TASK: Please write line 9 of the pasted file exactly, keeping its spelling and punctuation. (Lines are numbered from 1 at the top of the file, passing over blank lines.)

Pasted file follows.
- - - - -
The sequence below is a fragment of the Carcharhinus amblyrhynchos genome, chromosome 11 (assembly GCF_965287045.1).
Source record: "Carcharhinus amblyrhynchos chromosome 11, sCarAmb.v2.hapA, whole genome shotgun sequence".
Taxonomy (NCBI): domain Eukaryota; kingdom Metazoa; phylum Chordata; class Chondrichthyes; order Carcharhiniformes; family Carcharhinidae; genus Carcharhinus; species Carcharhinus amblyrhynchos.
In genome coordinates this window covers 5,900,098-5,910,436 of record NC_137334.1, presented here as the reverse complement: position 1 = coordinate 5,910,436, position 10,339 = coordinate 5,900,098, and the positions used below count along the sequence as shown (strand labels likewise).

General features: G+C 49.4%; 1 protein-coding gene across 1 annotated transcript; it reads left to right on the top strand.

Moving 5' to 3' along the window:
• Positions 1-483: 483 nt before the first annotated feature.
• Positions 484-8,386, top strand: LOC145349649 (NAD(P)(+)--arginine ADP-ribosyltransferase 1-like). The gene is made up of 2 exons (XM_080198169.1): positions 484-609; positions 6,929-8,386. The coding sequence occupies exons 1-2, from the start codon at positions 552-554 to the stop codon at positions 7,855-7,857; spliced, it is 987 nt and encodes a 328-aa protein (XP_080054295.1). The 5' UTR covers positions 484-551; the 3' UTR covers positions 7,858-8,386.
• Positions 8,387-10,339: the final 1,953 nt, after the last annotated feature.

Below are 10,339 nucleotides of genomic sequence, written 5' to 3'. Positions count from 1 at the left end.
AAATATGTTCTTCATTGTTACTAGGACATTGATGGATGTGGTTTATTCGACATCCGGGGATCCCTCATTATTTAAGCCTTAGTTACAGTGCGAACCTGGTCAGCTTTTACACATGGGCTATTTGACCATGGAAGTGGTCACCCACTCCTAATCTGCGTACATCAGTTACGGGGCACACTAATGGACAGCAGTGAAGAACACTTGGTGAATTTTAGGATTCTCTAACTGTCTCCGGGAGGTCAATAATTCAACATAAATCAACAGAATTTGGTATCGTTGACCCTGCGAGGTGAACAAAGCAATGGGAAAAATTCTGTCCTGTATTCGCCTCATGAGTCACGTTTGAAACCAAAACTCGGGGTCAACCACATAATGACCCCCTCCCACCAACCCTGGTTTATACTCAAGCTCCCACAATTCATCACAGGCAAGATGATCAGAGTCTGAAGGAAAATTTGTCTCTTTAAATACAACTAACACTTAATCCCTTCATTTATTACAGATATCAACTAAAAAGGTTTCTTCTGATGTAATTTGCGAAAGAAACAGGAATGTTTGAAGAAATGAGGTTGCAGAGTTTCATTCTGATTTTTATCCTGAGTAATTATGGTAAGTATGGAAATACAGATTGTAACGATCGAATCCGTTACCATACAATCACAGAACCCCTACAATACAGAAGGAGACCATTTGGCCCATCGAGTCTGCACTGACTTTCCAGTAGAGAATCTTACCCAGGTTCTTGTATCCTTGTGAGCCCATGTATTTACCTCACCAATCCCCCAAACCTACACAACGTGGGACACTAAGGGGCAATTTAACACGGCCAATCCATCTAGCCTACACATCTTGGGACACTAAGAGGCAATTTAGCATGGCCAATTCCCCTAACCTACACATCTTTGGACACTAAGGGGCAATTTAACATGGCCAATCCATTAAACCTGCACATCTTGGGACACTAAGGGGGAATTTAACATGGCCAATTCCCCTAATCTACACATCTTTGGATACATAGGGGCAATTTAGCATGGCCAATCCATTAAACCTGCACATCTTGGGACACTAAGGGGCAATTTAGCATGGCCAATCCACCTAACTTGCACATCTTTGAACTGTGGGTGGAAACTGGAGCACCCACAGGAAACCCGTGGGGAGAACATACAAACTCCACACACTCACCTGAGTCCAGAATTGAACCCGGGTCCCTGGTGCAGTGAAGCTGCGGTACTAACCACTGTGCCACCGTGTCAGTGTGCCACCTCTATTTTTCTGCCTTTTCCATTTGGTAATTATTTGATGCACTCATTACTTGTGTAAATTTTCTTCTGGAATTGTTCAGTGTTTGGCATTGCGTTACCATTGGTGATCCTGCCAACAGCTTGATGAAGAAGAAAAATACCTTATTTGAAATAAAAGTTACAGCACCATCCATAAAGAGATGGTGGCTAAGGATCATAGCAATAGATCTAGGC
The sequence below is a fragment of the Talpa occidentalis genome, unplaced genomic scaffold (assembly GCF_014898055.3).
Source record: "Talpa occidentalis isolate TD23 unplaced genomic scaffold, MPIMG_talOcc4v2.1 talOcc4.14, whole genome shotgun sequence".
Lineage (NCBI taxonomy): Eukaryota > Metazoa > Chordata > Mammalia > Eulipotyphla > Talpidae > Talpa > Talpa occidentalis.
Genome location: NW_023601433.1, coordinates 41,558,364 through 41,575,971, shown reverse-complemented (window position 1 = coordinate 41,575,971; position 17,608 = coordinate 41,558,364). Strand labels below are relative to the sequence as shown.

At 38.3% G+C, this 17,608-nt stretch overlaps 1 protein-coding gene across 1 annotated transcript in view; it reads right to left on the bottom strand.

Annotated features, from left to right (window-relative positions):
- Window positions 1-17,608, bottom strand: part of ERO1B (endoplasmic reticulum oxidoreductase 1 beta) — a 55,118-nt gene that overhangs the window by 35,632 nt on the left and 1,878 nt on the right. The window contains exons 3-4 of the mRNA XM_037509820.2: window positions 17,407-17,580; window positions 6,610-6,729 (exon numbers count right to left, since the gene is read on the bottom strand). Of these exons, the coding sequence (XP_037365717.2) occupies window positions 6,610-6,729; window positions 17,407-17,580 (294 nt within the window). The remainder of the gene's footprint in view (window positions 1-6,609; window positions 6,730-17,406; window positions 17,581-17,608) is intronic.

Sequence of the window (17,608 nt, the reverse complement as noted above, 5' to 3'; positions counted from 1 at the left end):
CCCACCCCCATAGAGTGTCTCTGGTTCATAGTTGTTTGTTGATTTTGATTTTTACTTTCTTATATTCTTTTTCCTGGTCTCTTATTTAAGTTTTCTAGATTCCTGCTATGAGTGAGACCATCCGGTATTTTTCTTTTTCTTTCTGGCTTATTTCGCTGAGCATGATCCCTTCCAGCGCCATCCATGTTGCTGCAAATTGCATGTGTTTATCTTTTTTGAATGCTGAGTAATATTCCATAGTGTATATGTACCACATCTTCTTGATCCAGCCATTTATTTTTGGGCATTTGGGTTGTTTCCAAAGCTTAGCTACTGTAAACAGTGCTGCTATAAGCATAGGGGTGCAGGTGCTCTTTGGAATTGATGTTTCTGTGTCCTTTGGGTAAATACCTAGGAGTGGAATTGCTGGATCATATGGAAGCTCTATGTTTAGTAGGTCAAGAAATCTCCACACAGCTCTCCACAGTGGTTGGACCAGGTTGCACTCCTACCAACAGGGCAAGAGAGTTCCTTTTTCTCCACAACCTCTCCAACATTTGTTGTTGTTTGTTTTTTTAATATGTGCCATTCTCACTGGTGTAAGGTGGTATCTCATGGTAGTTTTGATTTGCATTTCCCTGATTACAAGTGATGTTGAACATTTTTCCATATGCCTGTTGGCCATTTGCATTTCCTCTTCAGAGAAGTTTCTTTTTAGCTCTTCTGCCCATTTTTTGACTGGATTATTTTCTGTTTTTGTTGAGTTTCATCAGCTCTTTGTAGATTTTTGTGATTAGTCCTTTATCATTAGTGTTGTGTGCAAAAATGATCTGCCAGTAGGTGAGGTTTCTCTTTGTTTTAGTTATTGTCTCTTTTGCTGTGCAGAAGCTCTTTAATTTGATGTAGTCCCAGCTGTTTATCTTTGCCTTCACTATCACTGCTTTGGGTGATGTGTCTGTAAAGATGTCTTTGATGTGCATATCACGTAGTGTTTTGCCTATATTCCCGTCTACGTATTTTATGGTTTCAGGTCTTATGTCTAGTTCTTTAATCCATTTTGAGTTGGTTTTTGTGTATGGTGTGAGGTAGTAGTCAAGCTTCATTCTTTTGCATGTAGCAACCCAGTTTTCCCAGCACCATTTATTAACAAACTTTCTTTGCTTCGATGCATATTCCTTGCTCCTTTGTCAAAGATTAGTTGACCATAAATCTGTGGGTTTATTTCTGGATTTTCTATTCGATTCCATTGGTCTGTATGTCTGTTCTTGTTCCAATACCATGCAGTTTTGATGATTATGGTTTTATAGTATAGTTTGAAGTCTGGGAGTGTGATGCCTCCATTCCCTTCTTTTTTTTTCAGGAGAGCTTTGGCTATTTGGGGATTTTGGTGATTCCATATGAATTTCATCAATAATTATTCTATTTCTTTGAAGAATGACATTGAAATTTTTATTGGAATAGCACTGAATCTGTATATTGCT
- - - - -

• Positions 8,387-10,339: the final 1,953 nt, after the last annotated feature.